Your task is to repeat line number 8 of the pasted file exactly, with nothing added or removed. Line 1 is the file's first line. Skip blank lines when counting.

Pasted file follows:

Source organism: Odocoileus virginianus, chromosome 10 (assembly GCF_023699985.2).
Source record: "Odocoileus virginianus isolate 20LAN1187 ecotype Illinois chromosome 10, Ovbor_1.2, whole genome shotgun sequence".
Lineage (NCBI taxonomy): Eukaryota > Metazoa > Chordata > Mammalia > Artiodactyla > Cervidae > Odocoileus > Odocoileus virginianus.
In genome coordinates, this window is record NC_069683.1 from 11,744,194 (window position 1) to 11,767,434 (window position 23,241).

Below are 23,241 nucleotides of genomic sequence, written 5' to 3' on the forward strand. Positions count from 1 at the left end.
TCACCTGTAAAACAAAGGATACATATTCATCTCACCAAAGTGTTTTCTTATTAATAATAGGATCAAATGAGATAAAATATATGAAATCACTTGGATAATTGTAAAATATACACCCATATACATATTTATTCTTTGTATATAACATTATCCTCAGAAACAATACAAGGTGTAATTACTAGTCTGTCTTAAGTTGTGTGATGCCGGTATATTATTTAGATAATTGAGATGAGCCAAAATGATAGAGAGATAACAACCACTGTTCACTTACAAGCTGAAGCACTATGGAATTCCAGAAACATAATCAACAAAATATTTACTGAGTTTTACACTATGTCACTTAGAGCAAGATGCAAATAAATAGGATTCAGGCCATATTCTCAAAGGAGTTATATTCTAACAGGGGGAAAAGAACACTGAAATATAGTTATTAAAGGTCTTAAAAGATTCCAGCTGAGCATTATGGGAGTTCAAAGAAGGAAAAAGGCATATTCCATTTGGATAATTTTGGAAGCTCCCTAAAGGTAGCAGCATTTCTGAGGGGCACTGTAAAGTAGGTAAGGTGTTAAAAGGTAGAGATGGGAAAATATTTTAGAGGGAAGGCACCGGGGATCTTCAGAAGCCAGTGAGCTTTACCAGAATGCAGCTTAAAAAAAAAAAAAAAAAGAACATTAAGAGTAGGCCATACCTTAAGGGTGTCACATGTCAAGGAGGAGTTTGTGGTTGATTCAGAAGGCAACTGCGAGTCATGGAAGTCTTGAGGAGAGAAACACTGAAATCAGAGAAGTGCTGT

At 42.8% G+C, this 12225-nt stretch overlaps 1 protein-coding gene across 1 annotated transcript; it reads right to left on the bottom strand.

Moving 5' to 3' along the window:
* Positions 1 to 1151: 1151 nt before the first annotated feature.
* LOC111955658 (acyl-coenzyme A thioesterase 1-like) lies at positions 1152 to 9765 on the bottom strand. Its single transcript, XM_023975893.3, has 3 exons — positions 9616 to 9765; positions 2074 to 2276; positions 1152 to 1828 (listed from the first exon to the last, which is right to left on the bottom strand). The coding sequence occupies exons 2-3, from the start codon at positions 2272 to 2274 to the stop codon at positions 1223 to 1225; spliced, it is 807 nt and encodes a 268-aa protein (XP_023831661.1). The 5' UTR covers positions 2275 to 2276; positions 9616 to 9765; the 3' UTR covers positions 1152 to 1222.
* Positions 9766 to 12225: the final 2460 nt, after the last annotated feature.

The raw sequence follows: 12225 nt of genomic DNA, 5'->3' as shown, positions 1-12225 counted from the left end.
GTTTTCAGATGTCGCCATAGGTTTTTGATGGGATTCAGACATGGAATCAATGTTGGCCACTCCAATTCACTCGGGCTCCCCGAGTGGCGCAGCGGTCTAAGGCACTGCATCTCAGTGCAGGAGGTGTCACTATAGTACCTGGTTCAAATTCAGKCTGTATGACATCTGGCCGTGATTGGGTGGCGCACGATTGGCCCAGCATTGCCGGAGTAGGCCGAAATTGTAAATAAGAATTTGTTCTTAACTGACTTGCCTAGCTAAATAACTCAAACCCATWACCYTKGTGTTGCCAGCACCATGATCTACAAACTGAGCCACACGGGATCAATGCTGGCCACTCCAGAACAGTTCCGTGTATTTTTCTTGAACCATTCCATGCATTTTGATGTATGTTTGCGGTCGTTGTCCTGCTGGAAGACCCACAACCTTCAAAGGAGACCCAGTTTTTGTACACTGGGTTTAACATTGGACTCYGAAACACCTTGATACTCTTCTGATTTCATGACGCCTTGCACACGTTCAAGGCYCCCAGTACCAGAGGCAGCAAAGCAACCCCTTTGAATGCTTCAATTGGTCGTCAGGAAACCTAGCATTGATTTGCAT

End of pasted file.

Moving 5' to 3' along the window: